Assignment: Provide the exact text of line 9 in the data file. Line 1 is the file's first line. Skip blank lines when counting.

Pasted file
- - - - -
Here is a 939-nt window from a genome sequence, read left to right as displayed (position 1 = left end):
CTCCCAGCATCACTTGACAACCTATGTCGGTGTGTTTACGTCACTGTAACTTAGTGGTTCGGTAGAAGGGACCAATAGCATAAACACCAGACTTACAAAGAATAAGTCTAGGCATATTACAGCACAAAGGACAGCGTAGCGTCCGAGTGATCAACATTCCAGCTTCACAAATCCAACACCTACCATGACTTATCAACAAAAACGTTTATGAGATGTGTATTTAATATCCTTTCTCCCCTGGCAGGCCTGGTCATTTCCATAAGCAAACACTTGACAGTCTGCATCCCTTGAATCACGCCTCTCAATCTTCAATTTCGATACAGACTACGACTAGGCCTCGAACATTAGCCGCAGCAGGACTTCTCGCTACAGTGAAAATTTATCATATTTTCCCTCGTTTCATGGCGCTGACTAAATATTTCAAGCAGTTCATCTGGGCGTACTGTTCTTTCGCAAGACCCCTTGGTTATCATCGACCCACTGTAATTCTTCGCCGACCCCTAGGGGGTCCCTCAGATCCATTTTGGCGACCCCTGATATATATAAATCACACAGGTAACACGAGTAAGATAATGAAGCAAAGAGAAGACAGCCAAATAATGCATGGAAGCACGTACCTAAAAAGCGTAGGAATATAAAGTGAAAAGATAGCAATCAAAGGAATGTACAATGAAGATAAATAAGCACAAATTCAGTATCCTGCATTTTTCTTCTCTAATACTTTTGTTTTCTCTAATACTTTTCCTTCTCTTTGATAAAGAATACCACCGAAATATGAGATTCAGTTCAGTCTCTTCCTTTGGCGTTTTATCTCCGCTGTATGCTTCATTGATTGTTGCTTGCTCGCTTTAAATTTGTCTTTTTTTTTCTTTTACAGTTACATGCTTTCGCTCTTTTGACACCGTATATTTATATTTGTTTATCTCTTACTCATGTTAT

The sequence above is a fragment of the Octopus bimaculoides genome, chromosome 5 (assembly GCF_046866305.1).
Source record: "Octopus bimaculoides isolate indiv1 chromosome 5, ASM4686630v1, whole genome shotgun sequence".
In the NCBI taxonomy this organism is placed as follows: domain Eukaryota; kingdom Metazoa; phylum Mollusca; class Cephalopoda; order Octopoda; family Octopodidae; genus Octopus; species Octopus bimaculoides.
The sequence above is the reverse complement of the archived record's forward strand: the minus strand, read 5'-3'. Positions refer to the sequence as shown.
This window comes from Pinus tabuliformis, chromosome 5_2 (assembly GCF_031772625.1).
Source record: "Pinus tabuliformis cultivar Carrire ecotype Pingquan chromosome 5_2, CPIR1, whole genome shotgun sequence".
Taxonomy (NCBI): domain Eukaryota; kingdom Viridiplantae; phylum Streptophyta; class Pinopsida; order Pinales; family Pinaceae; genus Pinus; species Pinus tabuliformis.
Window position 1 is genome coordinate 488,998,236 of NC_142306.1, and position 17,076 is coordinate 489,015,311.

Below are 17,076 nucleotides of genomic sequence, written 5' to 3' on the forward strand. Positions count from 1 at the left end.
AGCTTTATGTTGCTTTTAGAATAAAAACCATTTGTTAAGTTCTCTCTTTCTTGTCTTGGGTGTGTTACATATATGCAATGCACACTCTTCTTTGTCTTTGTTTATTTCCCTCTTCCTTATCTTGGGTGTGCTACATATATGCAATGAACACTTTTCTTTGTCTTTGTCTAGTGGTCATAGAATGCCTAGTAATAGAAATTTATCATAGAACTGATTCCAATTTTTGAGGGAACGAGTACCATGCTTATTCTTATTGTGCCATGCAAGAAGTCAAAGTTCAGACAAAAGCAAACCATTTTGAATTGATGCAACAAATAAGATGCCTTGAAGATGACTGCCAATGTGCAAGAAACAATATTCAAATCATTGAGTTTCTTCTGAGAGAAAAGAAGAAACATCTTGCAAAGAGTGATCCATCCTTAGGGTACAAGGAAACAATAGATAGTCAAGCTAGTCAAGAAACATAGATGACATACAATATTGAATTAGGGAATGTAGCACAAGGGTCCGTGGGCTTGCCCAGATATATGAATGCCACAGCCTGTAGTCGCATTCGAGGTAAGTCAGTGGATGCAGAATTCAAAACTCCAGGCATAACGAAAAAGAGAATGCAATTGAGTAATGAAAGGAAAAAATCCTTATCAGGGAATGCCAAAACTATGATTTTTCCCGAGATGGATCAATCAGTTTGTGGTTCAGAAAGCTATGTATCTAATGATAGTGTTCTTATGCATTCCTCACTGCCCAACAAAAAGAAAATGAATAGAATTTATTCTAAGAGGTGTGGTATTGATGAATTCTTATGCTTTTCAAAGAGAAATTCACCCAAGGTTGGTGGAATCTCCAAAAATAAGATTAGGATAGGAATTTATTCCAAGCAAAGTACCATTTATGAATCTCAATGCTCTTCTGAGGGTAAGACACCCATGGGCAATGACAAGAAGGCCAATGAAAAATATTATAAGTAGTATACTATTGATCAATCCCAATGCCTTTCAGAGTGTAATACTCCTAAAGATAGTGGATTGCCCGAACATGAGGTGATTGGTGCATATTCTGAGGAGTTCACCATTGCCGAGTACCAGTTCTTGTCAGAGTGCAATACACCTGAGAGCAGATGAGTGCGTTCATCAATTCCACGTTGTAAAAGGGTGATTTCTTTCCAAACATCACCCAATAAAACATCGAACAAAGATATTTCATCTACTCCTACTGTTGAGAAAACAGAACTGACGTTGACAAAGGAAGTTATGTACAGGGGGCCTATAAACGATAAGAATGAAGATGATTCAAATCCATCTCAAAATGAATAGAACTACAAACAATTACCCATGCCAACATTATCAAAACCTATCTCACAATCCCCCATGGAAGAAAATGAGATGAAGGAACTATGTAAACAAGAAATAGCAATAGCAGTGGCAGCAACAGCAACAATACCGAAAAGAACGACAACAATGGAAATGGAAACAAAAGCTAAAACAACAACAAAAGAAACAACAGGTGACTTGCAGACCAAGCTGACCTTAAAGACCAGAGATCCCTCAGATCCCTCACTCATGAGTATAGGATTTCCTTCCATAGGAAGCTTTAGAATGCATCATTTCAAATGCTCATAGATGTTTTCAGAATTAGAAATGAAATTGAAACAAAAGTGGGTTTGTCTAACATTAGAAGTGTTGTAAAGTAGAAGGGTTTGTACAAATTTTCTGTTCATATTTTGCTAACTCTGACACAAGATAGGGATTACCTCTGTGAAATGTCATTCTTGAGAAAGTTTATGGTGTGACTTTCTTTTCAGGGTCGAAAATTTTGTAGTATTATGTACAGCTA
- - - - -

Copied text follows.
Taxonomy (NCBI): domain Eukaryota; kingdom Viridiplantae; phylum Streptophyta; class Pinopsida; order Pinales; family Pinaceae; genus Pinus; species Pinus tabuliformis.